Background: On September 24, 2008, Congress enacted H.R. 2638, the FY 2009 Consolidated Security, Disaster Assistance, and Continuing Appropriations Act, which provided for $25 billion worth of loans to U.S. automakers.
In early November, General Motors warned that it had lost $21.2 billion in 2008 and might run out of cash in 2009. More recently, the company has warned that it risks having to file bankruptcy by the end of the year without Congressional action. Chrysler and Ford also have financial problems, though Ford has said it can operate with federal assistance through the end of 2009. The total amount of financing requested by the “Big Three” is $34 billion: $18 billion for GM, $7 billion for Chrysler, and $9 billion for Ford.
The financial problems of GM, Ford, and Chrysler can be traced to several factors including, but not limited to:
Possible Conservative Concerns: Many conservatives have expressed concerns with using taxpayer money to provide loans to U.S. automakers. Some of these concerns are noted below:
Without that bailout, Detroit will need to drastically restructure itself. With it, the automakers will stay the course - the suicidal course of declining market shares, insurmountable labor and retiree burdens, technology atrophy, product inferiority and never-ending job losses. Detroit needs a turnaround, not a check.
I'd wager even the supporters in the DC area would admit that GM is probably going to be back for more within the year. The company has the capacity to produce 17 million cars, a little more than it sold two years ago. Projected sales next year are under 12 million. Their cash burn rate right now is $2 billion a month, which could well get worse. Unless GM starts slashing jobs, closing plants, and shuttering venerable marques like Buick, $25 billion is about a year's worth of lifeline.
Support for this legislation could make it harder to oppose any additional bailout request for the automakers down the road.
But the larger principle is over the nature of America’s political system. Is this country going to slide into progressive corporatism, a merger of corporate and federal power that will inevitably stifle competition, empower corporate and federal bureaucrats and protect entrenched interests? Or is the U.S. going to stick with its historic model: Helping workers weather the storms of a dynamic economy, but preserving the dynamism that is the core of the country’s success.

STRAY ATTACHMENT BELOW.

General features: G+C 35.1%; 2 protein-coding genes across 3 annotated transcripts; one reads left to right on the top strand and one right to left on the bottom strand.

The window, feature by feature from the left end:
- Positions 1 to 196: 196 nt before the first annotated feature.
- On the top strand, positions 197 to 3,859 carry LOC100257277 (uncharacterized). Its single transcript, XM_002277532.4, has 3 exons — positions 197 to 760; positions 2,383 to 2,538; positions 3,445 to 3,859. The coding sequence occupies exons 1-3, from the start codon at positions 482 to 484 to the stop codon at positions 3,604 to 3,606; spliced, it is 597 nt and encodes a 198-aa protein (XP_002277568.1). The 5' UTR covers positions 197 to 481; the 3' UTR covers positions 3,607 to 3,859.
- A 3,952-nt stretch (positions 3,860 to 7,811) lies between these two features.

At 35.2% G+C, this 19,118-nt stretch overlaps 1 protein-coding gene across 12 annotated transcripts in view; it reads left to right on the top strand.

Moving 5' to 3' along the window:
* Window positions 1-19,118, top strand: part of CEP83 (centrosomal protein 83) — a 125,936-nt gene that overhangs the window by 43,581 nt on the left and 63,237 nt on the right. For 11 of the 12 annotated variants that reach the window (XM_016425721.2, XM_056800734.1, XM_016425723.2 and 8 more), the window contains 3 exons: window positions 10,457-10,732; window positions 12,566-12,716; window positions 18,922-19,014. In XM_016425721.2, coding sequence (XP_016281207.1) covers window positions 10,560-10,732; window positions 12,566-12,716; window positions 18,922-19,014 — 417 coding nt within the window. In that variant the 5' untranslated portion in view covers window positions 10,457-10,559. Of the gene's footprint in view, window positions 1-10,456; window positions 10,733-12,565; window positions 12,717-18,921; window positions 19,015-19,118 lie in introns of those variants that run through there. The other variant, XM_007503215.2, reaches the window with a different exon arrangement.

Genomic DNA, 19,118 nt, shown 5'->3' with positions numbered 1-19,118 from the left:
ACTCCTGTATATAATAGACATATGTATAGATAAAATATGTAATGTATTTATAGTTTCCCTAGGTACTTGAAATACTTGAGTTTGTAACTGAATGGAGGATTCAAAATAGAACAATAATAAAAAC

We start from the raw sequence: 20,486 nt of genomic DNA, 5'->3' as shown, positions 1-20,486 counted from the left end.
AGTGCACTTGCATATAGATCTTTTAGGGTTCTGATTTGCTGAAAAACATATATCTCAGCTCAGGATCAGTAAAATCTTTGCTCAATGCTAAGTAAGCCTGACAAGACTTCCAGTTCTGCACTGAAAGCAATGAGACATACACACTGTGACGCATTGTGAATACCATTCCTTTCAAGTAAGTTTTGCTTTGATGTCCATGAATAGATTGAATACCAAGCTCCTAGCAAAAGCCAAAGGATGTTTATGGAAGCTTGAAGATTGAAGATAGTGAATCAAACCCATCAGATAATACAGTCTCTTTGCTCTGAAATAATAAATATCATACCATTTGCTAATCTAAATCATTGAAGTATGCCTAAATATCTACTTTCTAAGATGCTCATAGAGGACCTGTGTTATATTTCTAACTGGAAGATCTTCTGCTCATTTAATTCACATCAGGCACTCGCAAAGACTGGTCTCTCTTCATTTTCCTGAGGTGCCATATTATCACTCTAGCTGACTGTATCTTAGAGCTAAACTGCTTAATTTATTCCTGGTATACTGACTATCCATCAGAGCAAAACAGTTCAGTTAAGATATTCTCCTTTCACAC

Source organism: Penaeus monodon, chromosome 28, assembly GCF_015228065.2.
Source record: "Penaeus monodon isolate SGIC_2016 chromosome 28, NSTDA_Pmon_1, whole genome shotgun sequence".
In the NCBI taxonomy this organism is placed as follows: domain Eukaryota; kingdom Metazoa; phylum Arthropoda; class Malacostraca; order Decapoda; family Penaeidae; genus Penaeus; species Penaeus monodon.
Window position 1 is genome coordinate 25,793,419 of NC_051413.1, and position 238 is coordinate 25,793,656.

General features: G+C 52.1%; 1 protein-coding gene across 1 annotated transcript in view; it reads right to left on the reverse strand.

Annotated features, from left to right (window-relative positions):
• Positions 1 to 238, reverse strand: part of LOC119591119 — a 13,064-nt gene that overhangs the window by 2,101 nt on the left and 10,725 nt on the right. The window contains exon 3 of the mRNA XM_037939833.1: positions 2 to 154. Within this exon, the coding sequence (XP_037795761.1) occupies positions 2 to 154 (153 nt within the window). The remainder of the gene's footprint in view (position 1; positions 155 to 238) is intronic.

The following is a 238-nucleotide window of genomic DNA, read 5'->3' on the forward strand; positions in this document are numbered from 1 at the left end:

I guess somebody who’s never read a real business plan might mistake this document for one, but it’s a joke. It’s basically a list of assertions of amazing improvements, entirely discontinuous with actual performance to date, that they will achieve. What’s missing is any real indication of how they will go about accomplishing this.
Administration Position: No Statement of Administration Policy (SAP) for H.R. 7321 is available at press time.
Committee Action: The bill was filed on December 10, 2008.
Cost to Taxpayer: H.R. 7321 allows access to all but $500 million (so the remaining $7.01 billion) from the “green car” fund for bridge loans up to $14 billion for U.S. automakers. The legislation also appropriates any additional money needed beyond the $7.01 billion (up to an unspecified amount) necessary to support the $14 billion loan program created by H.R. 7321. Reportedly, if this legislation is enacted, Congress will consider legislation to replenish the “green car” fund early in the 111th Congress.
Does the Bill Expand the Size and Scope of the Federal Government?: Yes, the legislation increases federal intervention in the U.S. automobile industry and may set a precedent for other bailouts to the U.S. auto industry, or to other troubled companies.
Does the Bill Contain Any New State-Government, Local-Government, or Private-Sector Mandates?: No CBO score is available to determine compliance with the Unfunded Mandates Reform Act of 1995, though many new regulations are imposed on automakers, but as a condition of receiving financing under the bill.
Does the Bill Comply with House Rules Regarding Earmarks/Limited Tax Benefits/Limited Tariff Benefits?: A committee report designating compliance with clause 9 of rule XXI is unavailable, and no statement was filed in the Congressional Record.
Constitutional Authority: A committee report citing constitutional authority is unavailable. House Rule XIII, Section 3(d)(1), requires that all committee reports contain a statement citing the specific powers granted to Congress in the Constitution to enact the law proposed by the bill or joint resolution. [emphasis added]
RSC Staff Contact: Brad Watson, firstname.lastname@example.org, 202.226.9719.